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1 Stars Out Of 5
September 7, 2016
This is not very well done, actually. The overview of Calvinism is acceptable, if a little simplistic, but the presentation on Arminianism isn't overly accurate. It is said, for instance, that Arminians reject total depravity, which isn't entirely true. Most significantly, however, the "balanced" perspective that Chuck Smith claims to aim for between the two views is oddly indistinguishable from Arminianism. What he does, in effect, is cite a bunch of proof-texts - the very texts whose meaning is disputed in the debate - and just leaves it at that. He does not expound at all upon these texts, which allows him to make a presentation that might appear to differ from both views (in that he pulls from texts that are referenced in the arguments of each), but in reality does not actually present an interpretation on the subject matter at all. "Balance," therefore, is confused with ambiguity. And "unity" is confused with a refusal to meaningfully interact with important distinctions. Save your $3 and go use Google. Most mere blog posts on the subject will treat the issue with greater depth and clarity.
I do want to say something further about the publisher's description that really irked me:
"In the midst of this tumultuous debate, it is easy to ignore the plain statements of the Bible and to believe we have the ability to fully understand God's ways."
This is a loaded statement. Let me consider two things that are said.
"Easy to ignore the plain statements of the Bible." What's meant by this is that the Bible is being ignored if you go beyond merely quoting it and venture into the realm of interpretation. That's the only way to make sense of this statement, because referencing Scripture without expounding upon it is all that Smith does. Further, to accuse either Calvinists or Arminians of ignoring the plain statements of the Bible is disturbingly disrespectful and dishonest. Both these positions exist because of a sincere pursuit to increase in our knowledge and appreciation of the Scriptures. The Word of God is not appreciated when it is treated with a shallow refusal to mine its depths.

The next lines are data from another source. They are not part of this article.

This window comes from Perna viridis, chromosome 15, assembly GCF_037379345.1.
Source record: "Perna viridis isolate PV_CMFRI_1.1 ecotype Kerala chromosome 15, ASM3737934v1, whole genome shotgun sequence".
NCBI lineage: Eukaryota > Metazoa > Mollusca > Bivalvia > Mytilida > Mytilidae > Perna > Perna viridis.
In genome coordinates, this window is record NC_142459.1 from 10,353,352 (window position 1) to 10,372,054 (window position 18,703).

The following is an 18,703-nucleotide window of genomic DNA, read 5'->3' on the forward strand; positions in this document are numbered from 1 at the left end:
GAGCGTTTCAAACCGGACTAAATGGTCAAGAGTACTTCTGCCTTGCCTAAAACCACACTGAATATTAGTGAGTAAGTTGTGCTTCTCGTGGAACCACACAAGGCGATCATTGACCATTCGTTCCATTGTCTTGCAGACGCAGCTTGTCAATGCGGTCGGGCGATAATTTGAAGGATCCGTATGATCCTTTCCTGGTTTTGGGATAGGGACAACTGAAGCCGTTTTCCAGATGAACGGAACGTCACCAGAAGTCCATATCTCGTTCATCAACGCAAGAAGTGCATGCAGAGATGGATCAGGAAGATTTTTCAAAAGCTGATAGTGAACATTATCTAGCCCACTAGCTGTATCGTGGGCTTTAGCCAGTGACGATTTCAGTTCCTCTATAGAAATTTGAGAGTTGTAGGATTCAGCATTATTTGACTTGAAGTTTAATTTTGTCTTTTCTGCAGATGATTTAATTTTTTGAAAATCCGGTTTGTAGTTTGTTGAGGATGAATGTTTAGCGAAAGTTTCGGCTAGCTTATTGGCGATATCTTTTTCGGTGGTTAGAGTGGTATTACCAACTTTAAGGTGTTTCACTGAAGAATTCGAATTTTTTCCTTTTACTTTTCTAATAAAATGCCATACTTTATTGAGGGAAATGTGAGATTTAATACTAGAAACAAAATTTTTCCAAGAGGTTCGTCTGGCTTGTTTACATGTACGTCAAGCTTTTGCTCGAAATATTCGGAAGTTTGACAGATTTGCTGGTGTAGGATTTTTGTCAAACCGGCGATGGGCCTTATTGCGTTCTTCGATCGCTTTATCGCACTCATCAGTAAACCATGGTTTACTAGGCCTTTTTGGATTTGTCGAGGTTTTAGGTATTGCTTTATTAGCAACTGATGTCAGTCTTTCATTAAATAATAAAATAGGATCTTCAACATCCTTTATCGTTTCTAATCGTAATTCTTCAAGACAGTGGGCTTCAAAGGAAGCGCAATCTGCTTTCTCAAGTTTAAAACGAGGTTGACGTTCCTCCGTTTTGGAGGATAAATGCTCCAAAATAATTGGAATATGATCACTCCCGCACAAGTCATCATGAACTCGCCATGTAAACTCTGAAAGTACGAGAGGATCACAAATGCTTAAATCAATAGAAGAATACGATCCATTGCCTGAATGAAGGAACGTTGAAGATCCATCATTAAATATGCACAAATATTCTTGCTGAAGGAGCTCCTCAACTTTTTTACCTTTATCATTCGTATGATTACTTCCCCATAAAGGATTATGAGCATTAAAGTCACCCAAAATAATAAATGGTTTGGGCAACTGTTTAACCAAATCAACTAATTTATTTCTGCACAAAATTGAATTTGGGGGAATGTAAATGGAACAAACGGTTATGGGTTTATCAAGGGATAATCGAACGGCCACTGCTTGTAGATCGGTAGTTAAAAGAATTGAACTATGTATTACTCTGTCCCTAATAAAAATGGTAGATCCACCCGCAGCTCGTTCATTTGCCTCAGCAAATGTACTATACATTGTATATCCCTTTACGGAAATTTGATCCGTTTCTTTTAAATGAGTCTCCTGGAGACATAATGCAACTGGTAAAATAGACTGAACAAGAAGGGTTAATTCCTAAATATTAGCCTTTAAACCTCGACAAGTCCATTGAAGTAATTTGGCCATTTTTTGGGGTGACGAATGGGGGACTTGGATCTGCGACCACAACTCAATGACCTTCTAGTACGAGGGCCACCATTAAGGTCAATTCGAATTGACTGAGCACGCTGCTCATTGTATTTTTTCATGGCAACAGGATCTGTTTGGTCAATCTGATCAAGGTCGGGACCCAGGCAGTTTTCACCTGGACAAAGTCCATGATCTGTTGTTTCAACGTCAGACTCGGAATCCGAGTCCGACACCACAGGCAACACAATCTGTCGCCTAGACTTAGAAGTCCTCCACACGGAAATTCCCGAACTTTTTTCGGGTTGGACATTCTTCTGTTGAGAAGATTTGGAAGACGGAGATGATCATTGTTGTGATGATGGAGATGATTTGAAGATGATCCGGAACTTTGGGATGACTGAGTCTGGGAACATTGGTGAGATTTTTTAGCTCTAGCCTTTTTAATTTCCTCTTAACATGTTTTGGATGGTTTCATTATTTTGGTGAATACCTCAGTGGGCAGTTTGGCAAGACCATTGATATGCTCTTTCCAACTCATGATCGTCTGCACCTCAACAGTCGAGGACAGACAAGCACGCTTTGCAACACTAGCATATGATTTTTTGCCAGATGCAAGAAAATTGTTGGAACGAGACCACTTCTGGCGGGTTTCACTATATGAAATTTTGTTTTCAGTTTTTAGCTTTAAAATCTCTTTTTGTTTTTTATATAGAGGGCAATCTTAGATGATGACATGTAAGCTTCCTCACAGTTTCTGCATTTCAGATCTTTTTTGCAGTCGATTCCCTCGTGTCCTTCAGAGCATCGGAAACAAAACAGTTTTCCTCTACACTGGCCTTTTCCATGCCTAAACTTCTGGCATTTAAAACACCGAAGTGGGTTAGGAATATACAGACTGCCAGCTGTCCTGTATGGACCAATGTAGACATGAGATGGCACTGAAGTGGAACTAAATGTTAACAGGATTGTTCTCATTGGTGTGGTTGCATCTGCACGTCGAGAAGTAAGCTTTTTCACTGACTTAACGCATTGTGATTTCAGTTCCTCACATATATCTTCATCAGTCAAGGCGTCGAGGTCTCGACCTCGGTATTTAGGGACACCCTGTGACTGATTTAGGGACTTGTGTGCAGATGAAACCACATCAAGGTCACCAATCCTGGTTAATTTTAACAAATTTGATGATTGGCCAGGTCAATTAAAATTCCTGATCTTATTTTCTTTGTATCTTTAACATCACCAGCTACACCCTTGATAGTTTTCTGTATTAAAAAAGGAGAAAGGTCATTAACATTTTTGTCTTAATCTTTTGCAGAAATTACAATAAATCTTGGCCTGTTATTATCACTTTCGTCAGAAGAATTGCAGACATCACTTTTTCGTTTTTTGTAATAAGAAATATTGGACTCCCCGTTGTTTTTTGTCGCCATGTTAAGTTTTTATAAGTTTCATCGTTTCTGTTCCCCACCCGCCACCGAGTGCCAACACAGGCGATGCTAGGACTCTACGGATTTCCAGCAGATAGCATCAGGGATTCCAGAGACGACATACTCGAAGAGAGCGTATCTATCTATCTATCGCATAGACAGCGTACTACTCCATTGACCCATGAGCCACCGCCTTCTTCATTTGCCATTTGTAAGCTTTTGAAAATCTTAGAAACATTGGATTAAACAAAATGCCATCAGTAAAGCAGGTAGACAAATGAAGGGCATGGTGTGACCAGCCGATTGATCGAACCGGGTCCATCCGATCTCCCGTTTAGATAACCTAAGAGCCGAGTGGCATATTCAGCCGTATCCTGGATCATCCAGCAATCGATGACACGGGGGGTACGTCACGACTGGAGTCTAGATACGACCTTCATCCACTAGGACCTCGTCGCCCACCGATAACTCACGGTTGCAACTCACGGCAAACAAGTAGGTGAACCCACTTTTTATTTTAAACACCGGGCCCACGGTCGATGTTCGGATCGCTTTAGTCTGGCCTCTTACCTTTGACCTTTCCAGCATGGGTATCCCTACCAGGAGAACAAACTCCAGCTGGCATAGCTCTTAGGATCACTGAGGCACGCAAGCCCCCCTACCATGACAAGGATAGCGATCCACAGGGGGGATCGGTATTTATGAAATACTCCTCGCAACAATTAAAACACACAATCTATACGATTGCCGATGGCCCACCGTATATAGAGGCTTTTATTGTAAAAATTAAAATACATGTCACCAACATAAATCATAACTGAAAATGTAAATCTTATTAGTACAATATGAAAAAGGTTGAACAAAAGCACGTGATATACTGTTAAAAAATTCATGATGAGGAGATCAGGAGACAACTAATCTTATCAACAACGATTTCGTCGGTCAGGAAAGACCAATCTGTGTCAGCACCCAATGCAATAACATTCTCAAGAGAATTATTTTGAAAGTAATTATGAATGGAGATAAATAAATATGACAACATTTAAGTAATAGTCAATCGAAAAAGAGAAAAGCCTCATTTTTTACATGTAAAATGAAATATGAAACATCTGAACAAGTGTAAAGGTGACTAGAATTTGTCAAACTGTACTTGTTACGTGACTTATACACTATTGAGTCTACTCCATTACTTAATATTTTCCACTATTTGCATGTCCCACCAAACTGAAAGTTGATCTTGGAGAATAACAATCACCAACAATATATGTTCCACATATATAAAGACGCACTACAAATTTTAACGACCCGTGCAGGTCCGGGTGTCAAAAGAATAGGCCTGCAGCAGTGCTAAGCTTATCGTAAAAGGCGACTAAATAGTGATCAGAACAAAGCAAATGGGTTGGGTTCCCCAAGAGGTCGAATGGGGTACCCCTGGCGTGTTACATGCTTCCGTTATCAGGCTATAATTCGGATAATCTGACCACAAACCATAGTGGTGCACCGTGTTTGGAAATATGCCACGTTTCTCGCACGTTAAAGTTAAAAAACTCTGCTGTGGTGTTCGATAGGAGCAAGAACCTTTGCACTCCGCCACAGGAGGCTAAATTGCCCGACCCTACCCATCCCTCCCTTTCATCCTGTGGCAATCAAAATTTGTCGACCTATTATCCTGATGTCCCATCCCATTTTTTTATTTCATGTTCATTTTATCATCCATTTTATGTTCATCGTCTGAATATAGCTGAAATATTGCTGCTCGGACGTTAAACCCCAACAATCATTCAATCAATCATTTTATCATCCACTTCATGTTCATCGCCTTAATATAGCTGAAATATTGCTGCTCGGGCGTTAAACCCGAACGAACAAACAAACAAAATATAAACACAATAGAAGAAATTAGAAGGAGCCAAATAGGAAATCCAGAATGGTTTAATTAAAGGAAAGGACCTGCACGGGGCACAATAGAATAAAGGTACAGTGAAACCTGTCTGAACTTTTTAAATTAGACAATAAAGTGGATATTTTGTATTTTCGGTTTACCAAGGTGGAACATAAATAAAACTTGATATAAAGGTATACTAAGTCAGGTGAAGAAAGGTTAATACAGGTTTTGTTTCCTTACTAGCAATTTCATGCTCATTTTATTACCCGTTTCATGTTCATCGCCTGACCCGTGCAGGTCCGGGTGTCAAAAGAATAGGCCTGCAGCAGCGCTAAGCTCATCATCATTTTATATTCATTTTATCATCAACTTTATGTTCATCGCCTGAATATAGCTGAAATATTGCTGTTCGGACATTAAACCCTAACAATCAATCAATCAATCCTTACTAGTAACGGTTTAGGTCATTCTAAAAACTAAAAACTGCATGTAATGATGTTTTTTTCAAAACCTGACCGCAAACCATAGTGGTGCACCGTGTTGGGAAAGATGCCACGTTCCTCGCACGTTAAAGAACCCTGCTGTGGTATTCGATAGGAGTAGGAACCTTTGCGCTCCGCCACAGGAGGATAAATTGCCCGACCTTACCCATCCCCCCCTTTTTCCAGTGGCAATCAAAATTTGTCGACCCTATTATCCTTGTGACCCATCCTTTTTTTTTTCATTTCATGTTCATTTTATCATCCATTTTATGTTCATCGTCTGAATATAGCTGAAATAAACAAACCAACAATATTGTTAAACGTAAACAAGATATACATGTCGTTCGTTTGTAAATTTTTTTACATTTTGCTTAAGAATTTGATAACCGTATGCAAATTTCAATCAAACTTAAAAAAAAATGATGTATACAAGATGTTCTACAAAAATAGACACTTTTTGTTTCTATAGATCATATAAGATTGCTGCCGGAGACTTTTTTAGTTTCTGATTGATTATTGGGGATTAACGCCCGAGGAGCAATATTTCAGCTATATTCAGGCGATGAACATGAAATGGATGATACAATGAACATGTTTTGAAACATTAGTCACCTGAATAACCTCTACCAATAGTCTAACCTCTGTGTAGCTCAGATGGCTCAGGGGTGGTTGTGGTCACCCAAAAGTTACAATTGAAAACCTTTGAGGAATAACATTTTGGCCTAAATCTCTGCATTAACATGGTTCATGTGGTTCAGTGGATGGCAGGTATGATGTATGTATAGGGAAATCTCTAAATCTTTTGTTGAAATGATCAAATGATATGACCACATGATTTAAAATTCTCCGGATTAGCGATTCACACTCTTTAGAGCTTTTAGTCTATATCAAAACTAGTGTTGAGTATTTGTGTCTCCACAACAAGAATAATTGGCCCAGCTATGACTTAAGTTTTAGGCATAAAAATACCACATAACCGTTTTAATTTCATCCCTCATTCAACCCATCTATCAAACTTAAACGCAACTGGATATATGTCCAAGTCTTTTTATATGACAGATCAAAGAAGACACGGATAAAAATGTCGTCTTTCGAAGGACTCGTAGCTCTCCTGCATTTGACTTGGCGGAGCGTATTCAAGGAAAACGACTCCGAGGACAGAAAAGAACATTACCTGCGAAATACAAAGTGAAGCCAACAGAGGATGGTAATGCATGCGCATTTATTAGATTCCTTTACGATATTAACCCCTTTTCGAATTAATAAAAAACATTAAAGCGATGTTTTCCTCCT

"The ability to fully understand God's ways." Oh, the good old you-put-God-in-a-box argument. What's interesting about those who make this accusation is that they will often take offense at doctrinal claims that do not explain or present God in a way that is acceptable to a human understanding of things. "But man can't be held responsible for his sins if God has determined all things; that just 'doesn't make sense'." It is such appeals to reason that put God in a box, and demand that His ways can only comport with what is acceptable to our understanding. Ironic, isn't it? Set aside your expectations about what God must be like, and let's simply go to the Scriptures. That's the nature of the debate dismissed in this booklet. So if you sympathize with these concerns, you better appreciate the need to discuss the issues.
This twenty-page pamphlet gives an excellent overview of Calvinism and Arminianism, both historical and theological. It is concisely and comparatively written making it easy to understand the general philosophies of both ideologies. Chuck does not set out to prove one theology right over the other. Rather he says up front, Calvary Chapel has been known for striking a balance between extremes on controversial theological issues that have often caused division rather than unity in the body of Christ. (p.5.)